The problem with this type of jesting is that the other person will usually focus on the negative, which in turn promotes feelings of insecurity within. Hurtful comments also have the potential to take root and cause resentment. Harsh words can demoralize your spouse and create distance and distrust.
Ephesians 4:29 says, “Let no corrupt communication proceed out of your mouth, but that which is good to the use of edifying, that it may minister grace unto the hearers.”
This word, “corrupt” means unwholesome, foul and abusive. Curse words, derogatory names, and words spoken to purposely cause hurt and damage all fall under the heading of, “corrupt.” In the context of this passage, Paul is describing the process of biblical change (vs. 22-24), so he offers the alternative that we are to put on “that which is good to the use of edifying.” Instead of tearing others down with words that are offensive and insensitive, we are to encourage and build up our listener according to their needs and for their benefit. We can speak with grace and love through the power of the Holy Spirit, and it grieves Him when we get in our flesh instead (vs. 30).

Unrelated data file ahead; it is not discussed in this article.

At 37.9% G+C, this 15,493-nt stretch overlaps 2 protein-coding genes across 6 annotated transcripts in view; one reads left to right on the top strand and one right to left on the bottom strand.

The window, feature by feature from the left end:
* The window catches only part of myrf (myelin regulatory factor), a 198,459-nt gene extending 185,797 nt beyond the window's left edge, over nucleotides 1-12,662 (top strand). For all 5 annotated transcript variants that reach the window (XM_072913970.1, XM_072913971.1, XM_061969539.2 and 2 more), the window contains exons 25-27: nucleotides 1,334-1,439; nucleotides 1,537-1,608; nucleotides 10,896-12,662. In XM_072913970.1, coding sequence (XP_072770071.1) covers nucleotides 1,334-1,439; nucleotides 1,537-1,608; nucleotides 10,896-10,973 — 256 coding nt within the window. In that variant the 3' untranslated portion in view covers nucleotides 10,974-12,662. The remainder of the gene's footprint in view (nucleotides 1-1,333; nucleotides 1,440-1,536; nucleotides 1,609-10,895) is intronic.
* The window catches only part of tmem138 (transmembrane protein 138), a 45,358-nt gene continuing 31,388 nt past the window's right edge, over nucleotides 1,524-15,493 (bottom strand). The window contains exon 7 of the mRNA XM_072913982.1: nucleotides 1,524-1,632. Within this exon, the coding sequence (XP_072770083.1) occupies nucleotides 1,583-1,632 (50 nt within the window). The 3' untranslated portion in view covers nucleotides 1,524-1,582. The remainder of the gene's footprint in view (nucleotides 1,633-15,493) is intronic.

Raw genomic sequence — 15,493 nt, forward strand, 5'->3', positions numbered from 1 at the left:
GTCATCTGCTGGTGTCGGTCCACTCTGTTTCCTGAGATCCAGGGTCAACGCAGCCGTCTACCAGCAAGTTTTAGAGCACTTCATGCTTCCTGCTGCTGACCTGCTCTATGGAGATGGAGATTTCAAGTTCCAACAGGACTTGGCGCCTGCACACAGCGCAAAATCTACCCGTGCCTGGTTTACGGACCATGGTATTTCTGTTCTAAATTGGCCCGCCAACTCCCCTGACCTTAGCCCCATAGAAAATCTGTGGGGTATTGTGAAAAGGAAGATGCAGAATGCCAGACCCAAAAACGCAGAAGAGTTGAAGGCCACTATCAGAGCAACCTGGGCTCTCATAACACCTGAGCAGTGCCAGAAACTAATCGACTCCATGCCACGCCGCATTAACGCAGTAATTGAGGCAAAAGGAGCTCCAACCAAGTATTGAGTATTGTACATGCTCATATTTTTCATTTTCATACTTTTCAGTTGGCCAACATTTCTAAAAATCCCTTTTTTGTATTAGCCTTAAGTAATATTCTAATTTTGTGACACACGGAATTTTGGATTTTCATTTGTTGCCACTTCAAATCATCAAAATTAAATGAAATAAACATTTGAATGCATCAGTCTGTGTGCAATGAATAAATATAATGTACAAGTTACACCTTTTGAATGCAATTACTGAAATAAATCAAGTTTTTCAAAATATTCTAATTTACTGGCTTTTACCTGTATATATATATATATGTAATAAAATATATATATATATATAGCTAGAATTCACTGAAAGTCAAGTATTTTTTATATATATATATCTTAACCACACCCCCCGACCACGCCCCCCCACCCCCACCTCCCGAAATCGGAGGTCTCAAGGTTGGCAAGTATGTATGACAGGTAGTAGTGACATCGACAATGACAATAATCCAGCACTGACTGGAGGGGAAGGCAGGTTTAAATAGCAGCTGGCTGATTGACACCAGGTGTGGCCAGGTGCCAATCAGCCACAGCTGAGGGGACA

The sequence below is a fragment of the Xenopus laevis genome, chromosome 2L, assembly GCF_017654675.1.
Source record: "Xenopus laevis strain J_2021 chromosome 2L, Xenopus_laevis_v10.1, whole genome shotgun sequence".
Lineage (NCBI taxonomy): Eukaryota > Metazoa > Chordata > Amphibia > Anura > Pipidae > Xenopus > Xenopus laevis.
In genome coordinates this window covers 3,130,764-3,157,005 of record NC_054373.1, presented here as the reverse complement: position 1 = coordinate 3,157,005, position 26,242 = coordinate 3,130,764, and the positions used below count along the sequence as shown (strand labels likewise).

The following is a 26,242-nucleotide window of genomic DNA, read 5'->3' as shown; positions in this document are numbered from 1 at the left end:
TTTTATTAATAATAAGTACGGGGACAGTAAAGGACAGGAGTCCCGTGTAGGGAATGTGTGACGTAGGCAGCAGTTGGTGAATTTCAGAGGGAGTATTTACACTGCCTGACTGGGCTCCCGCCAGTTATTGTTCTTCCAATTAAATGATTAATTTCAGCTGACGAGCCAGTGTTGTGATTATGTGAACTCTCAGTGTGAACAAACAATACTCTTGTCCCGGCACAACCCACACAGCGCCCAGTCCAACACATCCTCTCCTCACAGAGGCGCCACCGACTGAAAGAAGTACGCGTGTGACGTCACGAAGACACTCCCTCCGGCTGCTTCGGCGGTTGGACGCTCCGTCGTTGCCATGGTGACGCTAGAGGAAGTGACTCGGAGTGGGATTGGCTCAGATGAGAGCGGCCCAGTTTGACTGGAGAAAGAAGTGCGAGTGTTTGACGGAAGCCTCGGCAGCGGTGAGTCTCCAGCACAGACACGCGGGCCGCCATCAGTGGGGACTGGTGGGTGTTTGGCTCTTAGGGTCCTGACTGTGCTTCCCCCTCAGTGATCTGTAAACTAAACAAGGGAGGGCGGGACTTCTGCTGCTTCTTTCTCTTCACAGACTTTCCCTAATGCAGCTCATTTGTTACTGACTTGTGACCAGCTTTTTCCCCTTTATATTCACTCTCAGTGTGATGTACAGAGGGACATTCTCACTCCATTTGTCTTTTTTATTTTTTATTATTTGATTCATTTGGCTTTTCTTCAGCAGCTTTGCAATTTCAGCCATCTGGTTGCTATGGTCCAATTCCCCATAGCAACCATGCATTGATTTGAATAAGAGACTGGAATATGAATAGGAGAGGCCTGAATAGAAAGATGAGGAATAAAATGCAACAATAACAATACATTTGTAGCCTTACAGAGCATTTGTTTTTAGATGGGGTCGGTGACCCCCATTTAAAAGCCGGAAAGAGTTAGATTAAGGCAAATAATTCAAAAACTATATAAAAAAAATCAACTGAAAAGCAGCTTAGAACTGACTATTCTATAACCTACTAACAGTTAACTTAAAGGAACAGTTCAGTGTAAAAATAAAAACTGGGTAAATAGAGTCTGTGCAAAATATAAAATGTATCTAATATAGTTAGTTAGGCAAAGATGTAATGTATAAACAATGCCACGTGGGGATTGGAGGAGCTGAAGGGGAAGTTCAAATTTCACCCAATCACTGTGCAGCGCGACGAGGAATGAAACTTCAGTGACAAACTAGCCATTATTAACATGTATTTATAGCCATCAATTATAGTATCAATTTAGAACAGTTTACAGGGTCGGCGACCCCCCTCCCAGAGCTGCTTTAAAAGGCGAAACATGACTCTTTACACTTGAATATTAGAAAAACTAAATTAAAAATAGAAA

We learn from the parable of the tree and its fruit that our words are an outpouring of our thoughts (Matt. 12:33-37). In order for our words to be edifying, our thoughts need to be under submission to God’s Word (2 Cor. 10:5). Jesus concludes this parable with the warning that “every idle word that men shall speak, they shall give an account,” and then states, “For by thy words thou shalt be justified, and by thy words thou shalt be condemned.” (vs. 36-37)
Verses 31-32 of Ephesians 4 admonishes us put off sinful vices that originate in our thoughts, but are seen and heard in words and actions. We are then encouraged to be continually kind, tender-hearted and forgiving. That means we are to be gracious and pleasant, considering the needs of the other person over our own. Our kindness flows from a compassionate heart. When we put off sinful attitudes and yield to the Holy Spirit, then our words will be life-giving instead of spirit-squashing.